Fig. 3

A) Post–cardiopulmonary bypass transesophageal echocardiogram demonstrates flow across the mitral valve in midesophageal long-axis view with color Doppler flow. B) Post–cardiopulmonary bypass transesophageal continuous-wave spectral Doppler echocardiogram demonstrates improved gradient across the mitral valve.

MVA, mitral valve area; PG, pressure gradient; Vmax, maximum velocity; Vmean, mean velocity; VTI, velocity time interval.

Fig. 3

A) Post–cardiopulmonary bypass transesophageal echocardiogram demonstrates flow across the mitral valve in midesophageal long-axis view with color Doppler flow. B) Post–cardiopulmonary bypass transesophageal continuous-wave spectral Doppler echocardiogram demonstrates improved gradient across the mitral valve.

MVA, mitral valve area; PG, pressure gradient; Vmax, maximum velocity; Vmean, mean velocity; VTI, velocity time interval.

Close modal

Currently, there is no data-driven consensus on the preferred treatment of MS at the time of LVAD implantation. Substantial MS can limit LV inflow, decrease LVAD flow, and increase left atrial and pulmonary artery pressures, potentially causing or exacerbating right heart failure. Therefore, correction of moderate or severe MS at the time of LVAD implantation is recommended.3  Previous International Society for Heart and Lung Transplantation guidelines suggested valve replacement with a tissue valve for moderate or worse MV stenosis at the time of LVAD implantation.2  However, this was based on level C evidence and is rarely reported in the literature. Other methods of MV intervention have been described. Mohite et al4  performed transapical mitral commissurotomy through the LV apical hole concomitantly with HeartWare LVAD (Medtronic) implantation in a patient who had mild MS resulting from prior MV repair for MR. In addition, transcatheter MV replacement via a transapical approach with concomitant LVAD implantation was reported in a patient with moderate bioprosthetic MS.5  Transapical balloon valvuloplasty under TEE guidance at the time of temporary LVAD placement has also been described in a patient with severe MS, mild to moderate MR, severe MAC, end-stage ischemic cardiomyopathy, and porcelain aorta.6  In all these cases, the authors adopted a transapical approach to avoid prolonged cardiopulmonary bypass, cardioplegic arrest, and additional atriotomy associated with the conventional exposure of the MV. In this case, physicians attempted to visualize the MV through the LV apex. However, this was difficult and thus precluded safe MV intervention.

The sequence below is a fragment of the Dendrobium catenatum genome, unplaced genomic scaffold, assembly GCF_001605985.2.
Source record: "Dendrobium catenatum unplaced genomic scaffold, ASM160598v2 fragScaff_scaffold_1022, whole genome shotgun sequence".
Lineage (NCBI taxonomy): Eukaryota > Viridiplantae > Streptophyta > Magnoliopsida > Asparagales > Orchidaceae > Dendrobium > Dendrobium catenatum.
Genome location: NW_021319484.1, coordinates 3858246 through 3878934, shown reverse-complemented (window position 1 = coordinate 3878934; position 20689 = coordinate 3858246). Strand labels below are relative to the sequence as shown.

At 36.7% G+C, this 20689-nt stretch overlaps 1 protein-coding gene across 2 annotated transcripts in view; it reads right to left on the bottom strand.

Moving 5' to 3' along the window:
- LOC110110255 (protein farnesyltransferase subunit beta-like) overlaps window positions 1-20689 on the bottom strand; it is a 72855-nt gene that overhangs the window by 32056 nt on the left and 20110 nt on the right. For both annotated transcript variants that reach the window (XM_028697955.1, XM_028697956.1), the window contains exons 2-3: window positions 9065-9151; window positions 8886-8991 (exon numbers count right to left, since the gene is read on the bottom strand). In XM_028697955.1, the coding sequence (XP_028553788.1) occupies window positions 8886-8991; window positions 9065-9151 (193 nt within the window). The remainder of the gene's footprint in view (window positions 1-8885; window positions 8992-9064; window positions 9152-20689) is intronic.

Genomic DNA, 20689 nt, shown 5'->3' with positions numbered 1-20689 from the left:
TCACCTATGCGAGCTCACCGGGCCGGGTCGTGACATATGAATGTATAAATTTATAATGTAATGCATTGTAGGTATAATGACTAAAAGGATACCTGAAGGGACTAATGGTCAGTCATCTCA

The presence of severe circumferential MAC further complicated this case. Surgical MV intervention in the setting of severe MAC is associated with high operative morbidity and mortality.7  Sewing a prosthetic MV to a calcium bar can lead to substantial paravalvular leak and valve dehiscence and risk injury to vital surrounding structures. Furthermore, annular decalcification, if performed, can weaken the annulus and increase the risk of catastrophic atrioventricular groove disruption. Methods of annular reconstruction to avoid such complications are technically complex and require longer bypass times. In severely hostile MAC that is predominantly stenotic with minimal regurgitation, extra-anatomical bypass of the MV from the left atrium to the LV apex has been reported as a last resort.8  However, this would not be feasible in the setting of LVAD implantation.

Performing a balloon valvuloplasty with surgical commissurotomy to completely release the stenotic mitral orifice allowed clinicians to avoid MV replacement and potential risks associated with annular decalcification and reconstruction. The initial balloon size was selected based on measurement of the diameter of the MV orifice using 2-dimensional echocardiography. Balloon valvuloplasty was done at the time of open surgery instead of percutaneously because clinicians believed that direct visualization of the MV during surgery allowed safer dilation when circumferential MAC is present. In addition, potential damage to the MV apparatus can be promptly addressed, intra-atrial septal puncture is avoided, and the consequence of possible excessive MR postdilation can be minimized with the LVAD in place. However, in the event of a future relapse of MS, percutaneous balloon valvuloplasty may be the only option given the high risk of repeated surgical intervention.

Open balloon valvuloplasty and surgical commissurotomy are technically feasible for the management of severe rheumatic MS with severe MAC in patients undergoing LVAD implantation, especially when transapical exposure through the LV apex is inadequate. This approach avoids the need for MV replacement and potential risks associated with annular decalcification and reconstruction. Longer follow-up is needed to determine its effectiveness over time.

Conflict of Interest Disclosures: None.

Funding/Support: None.